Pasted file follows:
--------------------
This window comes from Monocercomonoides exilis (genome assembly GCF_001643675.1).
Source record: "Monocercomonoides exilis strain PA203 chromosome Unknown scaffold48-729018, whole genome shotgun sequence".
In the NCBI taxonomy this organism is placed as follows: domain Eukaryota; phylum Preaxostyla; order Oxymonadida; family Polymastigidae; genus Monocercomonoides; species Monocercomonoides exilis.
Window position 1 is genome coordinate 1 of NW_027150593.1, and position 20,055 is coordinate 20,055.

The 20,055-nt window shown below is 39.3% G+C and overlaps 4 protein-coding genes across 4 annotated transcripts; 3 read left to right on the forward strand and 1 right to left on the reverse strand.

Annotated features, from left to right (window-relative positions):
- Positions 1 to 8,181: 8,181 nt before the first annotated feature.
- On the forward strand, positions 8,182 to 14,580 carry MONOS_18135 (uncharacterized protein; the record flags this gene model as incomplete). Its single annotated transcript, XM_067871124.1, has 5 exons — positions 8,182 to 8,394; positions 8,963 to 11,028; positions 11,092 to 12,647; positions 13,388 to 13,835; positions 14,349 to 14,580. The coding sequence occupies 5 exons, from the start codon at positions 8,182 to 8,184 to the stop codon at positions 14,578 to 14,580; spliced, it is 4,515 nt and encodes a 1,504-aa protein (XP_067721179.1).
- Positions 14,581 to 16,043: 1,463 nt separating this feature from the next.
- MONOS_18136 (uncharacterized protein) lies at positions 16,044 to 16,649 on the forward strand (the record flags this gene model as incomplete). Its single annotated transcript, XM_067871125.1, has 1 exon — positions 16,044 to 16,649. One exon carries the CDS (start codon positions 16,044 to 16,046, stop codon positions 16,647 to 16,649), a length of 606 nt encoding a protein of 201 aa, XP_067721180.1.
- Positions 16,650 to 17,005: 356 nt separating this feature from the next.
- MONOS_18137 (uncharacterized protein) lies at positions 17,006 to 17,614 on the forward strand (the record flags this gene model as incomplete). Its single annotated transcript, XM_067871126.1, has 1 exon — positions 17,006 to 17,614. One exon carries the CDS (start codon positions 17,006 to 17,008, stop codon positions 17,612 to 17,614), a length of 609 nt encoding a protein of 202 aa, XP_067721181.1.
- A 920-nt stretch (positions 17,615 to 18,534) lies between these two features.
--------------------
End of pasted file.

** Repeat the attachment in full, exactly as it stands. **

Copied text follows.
This window comes from Monocercomonoides exilis (genome assembly GCF_001643675.1).
Source record: "Monocercomonoides exilis strain PA203 chromosome Unknown scaffold48-729018, whole genome shotgun sequence".
In the NCBI taxonomy this organism is placed as follows: domain Eukaryota; phylum Preaxostyla; order Oxymonadida; family Polymastigidae; genus Monocercomonoides; species Monocercomonoides exilis.
Window position 1 is genome coordinate 1 of NW_027150593.1, and position 20,055 is coordinate 20,055.

The 20,055-nt window shown below is 39.3% G+C and overlaps 4 protein-coding genes across 4 annotated transcripts; 3 read left to right on the forward strand and 1 right to left on the reverse strand.

Annotated features, from left to right (window-relative positions):
- Positions 1 to 8,181: 8,181 nt before the first annotated feature.
- On the forward strand, positions 8,182 to 14,580 carry MONOS_18135 (uncharacterized protein; the record flags this gene model as incomplete). Its single annotated transcript, XM_067871124.1, has 5 exons — positions 8,182 to 8,394; positions 8,963 to 11,028; positions 11,092 to 12,647; positions 13,388 to 13,835; positions 14,349 to 14,580. The coding sequence occupies 5 exons, from the start codon at positions 8,182 to 8,184 to the stop codon at positions 14,578 to 14,580; spliced, it is 4,515 nt and encodes a 1,504-aa protein (XP_067721179.1).
- Positions 14,581 to 16,043: 1,463 nt separating this feature from the next.
- MONOS_18136 (uncharacterized protein) lies at positions 16,044 to 16,649 on the forward strand (the record flags this gene model as incomplete). Its single annotated transcript, XM_067871125.1, has 1 exon — positions 16,044 to 16,649. One exon carries the CDS (start codon positions 16,044 to 16,046, stop codon positions 16,647 to 16,649), a length of 606 nt encoding a protein of 201 aa, XP_067721180.1.
- Positions 16,650 to 17,005: 356 nt separating this feature from the next.
- MONOS_18137 (uncharacterized protein) lies at positions 17,006 to 17,614 on the forward strand (the record flags this gene model as incomplete). Its single annotated transcript, XM_067871126.1, has 1 exon — positions 17,006 to 17,614. One exon carries the CDS (start codon positions 17,006 to 17,008, stop codon positions 17,612 to 17,614), a length of 609 nt encoding a protein of 202 aa, XP_067721181.1.
- A 920-nt stretch (positions 17,615 to 18,534) lies between these two features.